Budapest, March 23 (MTI) – Building on its storage capacity, Hungary could become a regional gas distribution hub, Russia’s ambassador told business daily Napi Gazdasag.
Hungary has an interest in setting up a regional gas distribution centre with a view to enhancing the security of its supplies, Sergeev Vladimir Nikolaevich told the paper in an interview published on Monday.
With enough capacity to store close to 6 billion cubic metres of gas, Hungary ranks fifth among EU member states, he noted, adding that Russian gas could be used to fill up this capacity in the foreseeable future. Such a project requires political cooperation between Hungary and Russia, and its possible success “could elevate the two countries’ energy cooperation to an unprecedented level of strategic partnership built on mutual benefits.”
Nikolaevich noted an agreement Russian energy giant Gazprom had concluded with Hungarian electricity company MVM, under which a total of 700 million cubic metres of Russian gas was pumped into Hungarian stores late last year, was sufficient to guarantee supply to Hungarian households during the winter season at a time when the transit route for Russian gas to Hungary via Ukraine had become exposed to significantly increased risk.
The ambassador said that now the South Stream gas pipeline project between Gazprom and countries of the region had failed due to the European Commission’s veto and the European Parliament’s negative approach, a Turkish Stream pipeline would be built to run to the Turkish-Greek border. But the question remains how gas would reach Hungary and other countries in the region from that geographic point, he said.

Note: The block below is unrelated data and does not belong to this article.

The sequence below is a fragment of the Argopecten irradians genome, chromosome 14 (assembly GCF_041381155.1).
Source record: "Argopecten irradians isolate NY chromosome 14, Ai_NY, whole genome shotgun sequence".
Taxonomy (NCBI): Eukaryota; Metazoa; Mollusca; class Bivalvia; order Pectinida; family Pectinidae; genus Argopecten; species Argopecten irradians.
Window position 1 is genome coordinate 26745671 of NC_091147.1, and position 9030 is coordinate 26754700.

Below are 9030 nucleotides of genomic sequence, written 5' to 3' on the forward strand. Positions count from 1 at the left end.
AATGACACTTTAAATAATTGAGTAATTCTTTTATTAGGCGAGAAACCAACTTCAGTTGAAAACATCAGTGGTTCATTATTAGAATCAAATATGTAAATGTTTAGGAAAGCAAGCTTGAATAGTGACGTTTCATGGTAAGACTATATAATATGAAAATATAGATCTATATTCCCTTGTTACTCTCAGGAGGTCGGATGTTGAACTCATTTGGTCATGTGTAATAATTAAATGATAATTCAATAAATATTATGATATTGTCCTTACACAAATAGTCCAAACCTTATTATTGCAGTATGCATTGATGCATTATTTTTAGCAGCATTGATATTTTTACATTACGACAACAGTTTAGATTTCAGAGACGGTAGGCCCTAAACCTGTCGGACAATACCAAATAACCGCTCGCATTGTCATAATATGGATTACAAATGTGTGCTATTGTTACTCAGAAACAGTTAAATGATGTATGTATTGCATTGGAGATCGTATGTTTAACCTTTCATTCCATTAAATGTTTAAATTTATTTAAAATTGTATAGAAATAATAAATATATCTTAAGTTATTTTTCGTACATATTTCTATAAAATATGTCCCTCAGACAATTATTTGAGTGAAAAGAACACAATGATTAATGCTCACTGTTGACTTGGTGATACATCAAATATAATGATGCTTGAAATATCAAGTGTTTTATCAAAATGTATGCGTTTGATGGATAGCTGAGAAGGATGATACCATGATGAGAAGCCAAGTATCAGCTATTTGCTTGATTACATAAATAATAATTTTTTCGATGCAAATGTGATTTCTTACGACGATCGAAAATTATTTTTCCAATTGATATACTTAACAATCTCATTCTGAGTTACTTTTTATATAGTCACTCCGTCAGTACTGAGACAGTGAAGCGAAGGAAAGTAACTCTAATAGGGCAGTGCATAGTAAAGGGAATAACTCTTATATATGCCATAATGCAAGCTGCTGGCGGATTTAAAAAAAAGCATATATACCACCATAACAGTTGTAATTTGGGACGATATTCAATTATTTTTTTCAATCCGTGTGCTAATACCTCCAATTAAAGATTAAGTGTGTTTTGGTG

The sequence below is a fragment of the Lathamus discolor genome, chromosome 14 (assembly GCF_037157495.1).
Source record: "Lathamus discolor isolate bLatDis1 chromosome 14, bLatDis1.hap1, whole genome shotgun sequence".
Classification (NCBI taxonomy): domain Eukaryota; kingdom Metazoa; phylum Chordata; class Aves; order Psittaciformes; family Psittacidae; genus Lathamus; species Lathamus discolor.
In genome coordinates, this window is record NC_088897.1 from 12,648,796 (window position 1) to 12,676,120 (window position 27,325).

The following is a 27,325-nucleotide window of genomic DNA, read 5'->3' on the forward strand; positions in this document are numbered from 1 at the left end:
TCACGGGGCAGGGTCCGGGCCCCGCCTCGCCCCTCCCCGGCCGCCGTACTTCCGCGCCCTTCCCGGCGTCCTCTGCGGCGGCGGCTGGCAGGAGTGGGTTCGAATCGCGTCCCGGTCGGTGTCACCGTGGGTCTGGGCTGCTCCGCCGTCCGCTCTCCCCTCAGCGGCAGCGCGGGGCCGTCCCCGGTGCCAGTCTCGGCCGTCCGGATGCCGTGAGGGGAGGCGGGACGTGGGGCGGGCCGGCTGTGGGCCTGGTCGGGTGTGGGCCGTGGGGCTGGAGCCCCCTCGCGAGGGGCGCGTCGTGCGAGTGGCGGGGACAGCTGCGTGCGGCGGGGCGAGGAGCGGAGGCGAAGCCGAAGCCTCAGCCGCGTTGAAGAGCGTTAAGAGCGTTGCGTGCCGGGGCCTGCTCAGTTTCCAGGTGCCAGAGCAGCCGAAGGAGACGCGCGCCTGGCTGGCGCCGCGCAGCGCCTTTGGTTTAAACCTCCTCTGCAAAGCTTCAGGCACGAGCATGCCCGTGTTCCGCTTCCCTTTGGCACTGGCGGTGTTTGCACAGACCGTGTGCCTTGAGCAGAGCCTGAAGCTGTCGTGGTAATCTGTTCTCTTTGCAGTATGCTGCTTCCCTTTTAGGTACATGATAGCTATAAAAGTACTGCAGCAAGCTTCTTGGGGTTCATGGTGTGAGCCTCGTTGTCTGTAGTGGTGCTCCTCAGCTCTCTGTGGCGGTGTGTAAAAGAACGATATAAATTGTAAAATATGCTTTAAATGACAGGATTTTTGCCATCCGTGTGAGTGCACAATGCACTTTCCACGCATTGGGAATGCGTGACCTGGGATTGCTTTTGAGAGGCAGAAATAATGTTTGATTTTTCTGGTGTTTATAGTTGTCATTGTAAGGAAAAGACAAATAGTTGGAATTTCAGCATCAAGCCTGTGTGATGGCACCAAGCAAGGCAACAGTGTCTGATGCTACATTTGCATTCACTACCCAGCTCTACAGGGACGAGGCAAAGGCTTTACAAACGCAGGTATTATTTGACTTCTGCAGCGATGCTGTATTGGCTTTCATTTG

Asked whether Gazprom would participate in the construction of a pipeline to link Turkish Stream with Hungary, the diplomat said that “if Gazprom finds it in its own interest then the company could be among the investors, but probably it will not play a leading role in this project.”
Commenting on the upgrade of Hungary’s sole nuclear power plant at Paks, the ambassador said that although a recent drop of oil prices had forced Russia to make cost savings, this would not upset its related commitments towards Hungary.
Hungary signed an intergovernmental agreement with Russia in January last year on the construction of two new blocks at its sole nuclear plant with a 10 billion euro Russian loan.
Concerning bilateral trade relations, the ambassador said that EU sanctions against Russia and retaliatory measures stood in the way of Hungary’s exports to Russia. The policy of sanctions and counter measures has had a negative effect on both sides, he said. “The sooner we close this chapter of sanctions, the faster we can restore our economic relations to a normal level.”